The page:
The purchaser’s obligations towards employees when a business is purchased are governed by the Civil Code of Québec (“C.C.Q.”) and the Act respecting labour standards (“L.S.A.”). Note that article 2097 C.C.Q. stipulates that:
"A contract of employment is not terminated by alienation of the enterprise or any change in its legal structure by way of amalgamation or otherwise. The contract is binding on the successor of the employer. (Art. 2097 C.C.Q.)"
In addition, section 97 L.S.A stipulates:
"The alienation or concession in whole or in part of the undertaking, or the modification of its juridical structure, namely by amalgamation, division or otherwise, does not affect the continuity of the application of the labour standards. (Art. 97 L.S.A.)"
Therefore, all employment contracts remain in effect under the same conditions for a purchaser who continues the “business”.
Positions abolished or employees dismissed prior to the acquisition
Where the purchaser wishes to abolish certain positions or to dismiss employees prior to the acquisition, the purchase agreement should provide that any termination (in particular the paid notice and costs related to terminating an employment) or dismissal-related costs shall be borne by the seller and that the terminations and dismissals must be completed prior to the transaction.
Recourses under section 124 L.S.A.
However, some employees who are dismissed or whose position is abolished and have at least two years of continuous service, may file a complaint within 45 days of the date of dismissal under section 124 L.S.A. for dismissal without good and sufficient cause. In such a case, one of the employee’s remedies is to ask to be reinstated and to be paid an indemnity for loss of salary from the date of dismissal to the date of the decision by the Commission des relations de travail (“C.R.T.”).
- Who should bear the cost of reinstatement?
- How to assess the cost of the purchaser’s obligation to reinstate the employee?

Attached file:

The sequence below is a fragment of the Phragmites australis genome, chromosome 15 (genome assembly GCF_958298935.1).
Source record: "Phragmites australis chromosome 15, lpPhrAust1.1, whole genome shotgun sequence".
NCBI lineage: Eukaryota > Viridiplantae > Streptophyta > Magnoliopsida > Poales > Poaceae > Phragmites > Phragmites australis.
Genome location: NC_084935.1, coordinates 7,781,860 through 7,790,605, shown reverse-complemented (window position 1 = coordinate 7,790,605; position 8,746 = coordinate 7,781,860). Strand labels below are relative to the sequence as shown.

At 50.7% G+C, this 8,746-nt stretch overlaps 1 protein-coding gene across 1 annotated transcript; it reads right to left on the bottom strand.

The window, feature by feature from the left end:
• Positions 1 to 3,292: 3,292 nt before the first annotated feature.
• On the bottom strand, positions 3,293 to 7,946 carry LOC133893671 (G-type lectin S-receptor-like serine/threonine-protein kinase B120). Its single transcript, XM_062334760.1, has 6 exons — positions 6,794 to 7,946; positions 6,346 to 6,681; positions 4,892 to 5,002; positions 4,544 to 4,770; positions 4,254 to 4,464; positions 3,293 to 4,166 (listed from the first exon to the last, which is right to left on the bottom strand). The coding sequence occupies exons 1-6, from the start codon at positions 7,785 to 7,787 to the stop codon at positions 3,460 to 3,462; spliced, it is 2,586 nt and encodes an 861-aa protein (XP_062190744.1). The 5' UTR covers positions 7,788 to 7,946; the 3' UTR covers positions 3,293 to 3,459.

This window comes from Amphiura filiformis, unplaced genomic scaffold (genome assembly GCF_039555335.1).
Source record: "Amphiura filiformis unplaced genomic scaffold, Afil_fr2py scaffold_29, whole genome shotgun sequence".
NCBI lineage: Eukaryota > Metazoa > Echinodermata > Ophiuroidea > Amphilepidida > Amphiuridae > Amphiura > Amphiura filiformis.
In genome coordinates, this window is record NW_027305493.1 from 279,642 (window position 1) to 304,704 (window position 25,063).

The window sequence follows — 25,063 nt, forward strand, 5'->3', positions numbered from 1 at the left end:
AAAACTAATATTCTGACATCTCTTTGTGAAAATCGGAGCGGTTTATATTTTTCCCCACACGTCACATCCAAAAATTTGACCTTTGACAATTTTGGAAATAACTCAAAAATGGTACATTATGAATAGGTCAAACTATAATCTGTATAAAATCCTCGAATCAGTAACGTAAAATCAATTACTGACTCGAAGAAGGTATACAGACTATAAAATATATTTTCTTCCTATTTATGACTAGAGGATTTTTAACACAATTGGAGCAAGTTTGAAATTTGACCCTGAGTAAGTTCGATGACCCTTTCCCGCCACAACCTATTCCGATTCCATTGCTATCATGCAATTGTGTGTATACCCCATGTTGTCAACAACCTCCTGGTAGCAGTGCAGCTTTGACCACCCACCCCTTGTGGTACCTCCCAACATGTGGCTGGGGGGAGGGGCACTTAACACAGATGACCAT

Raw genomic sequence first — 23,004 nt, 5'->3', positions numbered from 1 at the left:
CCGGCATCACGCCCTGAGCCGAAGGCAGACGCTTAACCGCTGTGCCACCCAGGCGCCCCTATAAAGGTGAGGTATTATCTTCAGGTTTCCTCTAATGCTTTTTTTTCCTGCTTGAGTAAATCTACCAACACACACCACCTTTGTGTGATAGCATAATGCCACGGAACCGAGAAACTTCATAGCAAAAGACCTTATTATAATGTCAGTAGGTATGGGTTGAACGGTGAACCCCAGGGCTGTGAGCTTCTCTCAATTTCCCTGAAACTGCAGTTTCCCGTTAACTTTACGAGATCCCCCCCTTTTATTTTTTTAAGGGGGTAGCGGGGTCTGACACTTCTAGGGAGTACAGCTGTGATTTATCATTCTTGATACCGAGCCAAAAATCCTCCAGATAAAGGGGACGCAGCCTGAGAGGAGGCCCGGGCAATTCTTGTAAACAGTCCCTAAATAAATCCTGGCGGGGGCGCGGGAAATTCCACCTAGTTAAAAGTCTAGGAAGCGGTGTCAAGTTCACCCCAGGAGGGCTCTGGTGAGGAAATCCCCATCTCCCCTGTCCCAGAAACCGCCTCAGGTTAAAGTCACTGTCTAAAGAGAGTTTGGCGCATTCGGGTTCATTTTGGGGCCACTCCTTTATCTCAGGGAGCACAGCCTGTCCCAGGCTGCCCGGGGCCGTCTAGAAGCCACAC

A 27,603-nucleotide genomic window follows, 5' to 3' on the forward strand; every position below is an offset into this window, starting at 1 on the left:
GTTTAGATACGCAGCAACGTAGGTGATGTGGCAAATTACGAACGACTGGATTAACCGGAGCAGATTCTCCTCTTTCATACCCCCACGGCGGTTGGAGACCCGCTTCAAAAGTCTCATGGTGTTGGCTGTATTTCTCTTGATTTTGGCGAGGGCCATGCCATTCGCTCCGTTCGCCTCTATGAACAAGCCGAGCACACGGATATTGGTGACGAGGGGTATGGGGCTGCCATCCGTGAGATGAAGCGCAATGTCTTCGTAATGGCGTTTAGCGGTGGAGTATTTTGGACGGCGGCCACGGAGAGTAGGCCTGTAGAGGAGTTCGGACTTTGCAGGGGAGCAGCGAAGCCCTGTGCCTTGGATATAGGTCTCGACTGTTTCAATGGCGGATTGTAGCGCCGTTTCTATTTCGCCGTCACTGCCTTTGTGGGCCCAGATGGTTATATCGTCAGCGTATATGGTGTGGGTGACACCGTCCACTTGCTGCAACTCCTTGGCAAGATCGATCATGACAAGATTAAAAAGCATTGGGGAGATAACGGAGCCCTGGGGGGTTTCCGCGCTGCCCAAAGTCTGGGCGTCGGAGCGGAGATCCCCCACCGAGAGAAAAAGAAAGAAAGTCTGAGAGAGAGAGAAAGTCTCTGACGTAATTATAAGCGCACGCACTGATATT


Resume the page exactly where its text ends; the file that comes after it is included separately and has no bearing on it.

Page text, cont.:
- How to minimize these tangible risks?
These issues must be addressed in the purchase contract, and in particular to the proceedings filed with the C.R.T. and who will assume the payment of any compensation.
Where a former employee who has filed a complaint for dismissal without good and sufficient cause obtains an order to be reinstated, not only must the former employee be paid wages retroactively (the seller is usually responsible to pay this part under the sale contract), but the new employer is obliged to reinstate the former employee with the same functions and under the same work conditions.
Under these circumstances, there is a solution to ensure that this scenario does not occur or reduces the risks of such occurrences:
- The seller can terminate the employment of non-required employees and obtain, prior to the acquisition, a full and final release from said employees relating to any recourse, including reinstatement. The employer will generally be obliged to pay a higher severance than the minimum provided under the L.S.A.
- The seller can proceed with the lay-offs and dismissals at least 45 days prior to the acquisition, with the acquisition conditional up on no complaint for dismissal without good and sufficient cause having been filed with the C.R.T.
- This last scenario is worthy of consideration, albeit in several cases, given the amount of the transaction, this impact is secondary compared to the transaction itself.
- In several situations, the reinstatement may be contested as undesirable and, in this case, the employee will be paid compensation for loss of employment by the seller pursuant to the sale contract.
Consequently, in order to avoid a complaint being filed before or after the acquisition that may result in a former employee being reinstated, the purchase agreement should stipulate that the seller has to obtain releases from employees who will be dismissed in order to avoid any possible reinstatement order.